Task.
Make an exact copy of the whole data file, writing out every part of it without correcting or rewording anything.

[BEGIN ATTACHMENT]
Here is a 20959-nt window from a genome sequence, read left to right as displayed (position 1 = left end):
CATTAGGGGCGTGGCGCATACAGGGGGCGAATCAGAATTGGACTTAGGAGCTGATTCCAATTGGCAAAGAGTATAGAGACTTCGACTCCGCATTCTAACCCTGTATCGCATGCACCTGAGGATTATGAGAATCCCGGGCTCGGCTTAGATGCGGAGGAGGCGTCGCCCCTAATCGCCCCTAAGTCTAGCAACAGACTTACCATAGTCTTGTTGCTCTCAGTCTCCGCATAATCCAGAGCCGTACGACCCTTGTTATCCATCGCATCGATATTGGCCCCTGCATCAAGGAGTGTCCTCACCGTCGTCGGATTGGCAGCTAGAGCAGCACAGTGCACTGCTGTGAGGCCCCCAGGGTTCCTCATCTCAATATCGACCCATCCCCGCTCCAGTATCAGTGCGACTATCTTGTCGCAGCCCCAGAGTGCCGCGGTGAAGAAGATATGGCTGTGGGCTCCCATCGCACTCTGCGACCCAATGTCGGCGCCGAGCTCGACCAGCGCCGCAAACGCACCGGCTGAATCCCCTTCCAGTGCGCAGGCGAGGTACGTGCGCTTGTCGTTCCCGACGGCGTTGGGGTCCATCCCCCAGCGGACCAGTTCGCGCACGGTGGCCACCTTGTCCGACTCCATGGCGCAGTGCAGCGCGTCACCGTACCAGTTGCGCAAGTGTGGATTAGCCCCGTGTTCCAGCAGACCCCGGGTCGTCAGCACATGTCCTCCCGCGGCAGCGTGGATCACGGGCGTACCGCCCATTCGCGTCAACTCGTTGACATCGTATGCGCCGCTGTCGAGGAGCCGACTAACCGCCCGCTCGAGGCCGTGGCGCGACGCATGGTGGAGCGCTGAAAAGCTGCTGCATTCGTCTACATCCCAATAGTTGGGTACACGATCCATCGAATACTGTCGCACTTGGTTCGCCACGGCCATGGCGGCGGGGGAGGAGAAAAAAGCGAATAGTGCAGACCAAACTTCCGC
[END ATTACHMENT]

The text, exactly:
Here is a 20959-nt window from a genome sequence, read left to right as displayed (position 1 = left end):
CATTAGGGGCGTGGCGCATACAGGGGGCGAATCAGAATTGGACTTAGGAGCTGATTCCAATTGGCAAAGAGTATAGAGACTTCGACTCCGCATTCTAACCCTGTATCGCATGCACCTGAGGATTATGAGAATCCCGGGCTCGGCTTAGATGCGGAGGAGGCGTCGCCCCTAATCGCCCCTAAGTCTAGCAACAGACTTACCATAGTCTTGTTGCTCTCAGTCTCCGCATAATCCAGAGCCGTACGACCCTTGTTATCCATCGCATCGATATTGGCCCCTGCATCAAGGAGTGTCCTCACCGTCGTCGGATTGGCAGCTAGAGCAGCACAGTGCACTGCTGTGAGGCCCCCAGGGTTCCTCATCTCAATATCGACCCATCCCCGCTCCAGTATCAGTGCGACTATCTTGTCGCAGCCCCAGAGTGCCGCGGTGAAGAAGATATGGCTGTGGGCTCCCATCGCACTCTGCGACCCAATGTCGGCGCCGAGCTCGACCAGCGCCGCAAACGCACCGGCTGAATCCCCTTCCAGTGCGCAGGCGAGGTACGTGCGCTTGTCGTTCCCGACGGCGTTGGGGTCCATCCCCCAGCGGACCAGTTCGCGCACGGTGGCCACCTTGTCCGACTCCATGGCGCAGTGCAGCGCGTCACCGTACCAGTTGCGCAAGTGTGGATTAGCCCCGTGTTCCAGCAGACCCCGGGTCGTCAGCACATGTCCTCCCGCGGCAGCGTGGATCACGGGCGTACCGCCCATTCGCGTCAACTCGTTGACATCGTATGCGCCGCTGTCGAGGAGCCGACTAACCGCCCGCTCGAGGCCGTGGCGCGACGCATGGTGGAGCGCTGAAAAGCTGCTGCATTCGTCTACATCCCAATAGTTGGGTACACGATCCATCGAATACTGTCGCACTTGGTTCGCCACGGCCATGGCGGCGGGGGAGGAGAAAAAAGCGAATAGTGCAGACCAAACTTCCGC